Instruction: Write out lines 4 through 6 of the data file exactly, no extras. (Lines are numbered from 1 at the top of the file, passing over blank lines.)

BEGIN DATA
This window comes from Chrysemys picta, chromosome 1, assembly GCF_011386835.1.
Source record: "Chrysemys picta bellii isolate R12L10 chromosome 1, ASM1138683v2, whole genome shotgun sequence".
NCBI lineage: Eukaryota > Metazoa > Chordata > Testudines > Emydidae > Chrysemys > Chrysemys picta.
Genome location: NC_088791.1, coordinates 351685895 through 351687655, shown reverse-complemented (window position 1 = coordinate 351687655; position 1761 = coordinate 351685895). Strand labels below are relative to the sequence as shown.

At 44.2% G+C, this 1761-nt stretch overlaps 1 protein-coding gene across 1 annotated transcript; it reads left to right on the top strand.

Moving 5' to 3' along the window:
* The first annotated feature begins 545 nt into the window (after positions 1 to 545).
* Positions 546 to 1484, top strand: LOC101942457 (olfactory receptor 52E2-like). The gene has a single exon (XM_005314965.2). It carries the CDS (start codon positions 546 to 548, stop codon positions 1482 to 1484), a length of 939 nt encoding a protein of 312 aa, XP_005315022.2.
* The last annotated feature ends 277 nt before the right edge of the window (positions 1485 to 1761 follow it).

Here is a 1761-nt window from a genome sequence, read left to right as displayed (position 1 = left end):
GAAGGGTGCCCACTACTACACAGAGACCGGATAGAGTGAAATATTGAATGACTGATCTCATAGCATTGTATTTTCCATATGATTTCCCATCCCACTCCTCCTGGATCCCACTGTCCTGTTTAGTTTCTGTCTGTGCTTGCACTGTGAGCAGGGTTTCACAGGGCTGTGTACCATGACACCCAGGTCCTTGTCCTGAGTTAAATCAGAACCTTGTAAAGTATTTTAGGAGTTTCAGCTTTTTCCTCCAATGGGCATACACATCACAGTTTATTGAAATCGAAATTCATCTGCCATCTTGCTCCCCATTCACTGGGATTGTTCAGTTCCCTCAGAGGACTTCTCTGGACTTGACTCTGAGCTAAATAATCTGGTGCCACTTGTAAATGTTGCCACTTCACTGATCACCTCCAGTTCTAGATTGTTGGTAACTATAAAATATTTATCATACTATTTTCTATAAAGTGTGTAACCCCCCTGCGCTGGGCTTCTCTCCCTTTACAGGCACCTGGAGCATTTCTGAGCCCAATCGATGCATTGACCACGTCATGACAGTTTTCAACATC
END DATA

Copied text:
Genome location: NC_088791.1, coordinates 351685895 through 351687655, shown reverse-complemented (window position 1 = coordinate 351687655; position 1761 = coordinate 351685895). Strand labels below are relative to the sequence as shown.

At 44.2% G+C, this 1761-nt stretch overlaps 1 protein-coding gene across 1 annotated transcript; it reads left to right on the top strand.

Moving 5' to 3' along the window: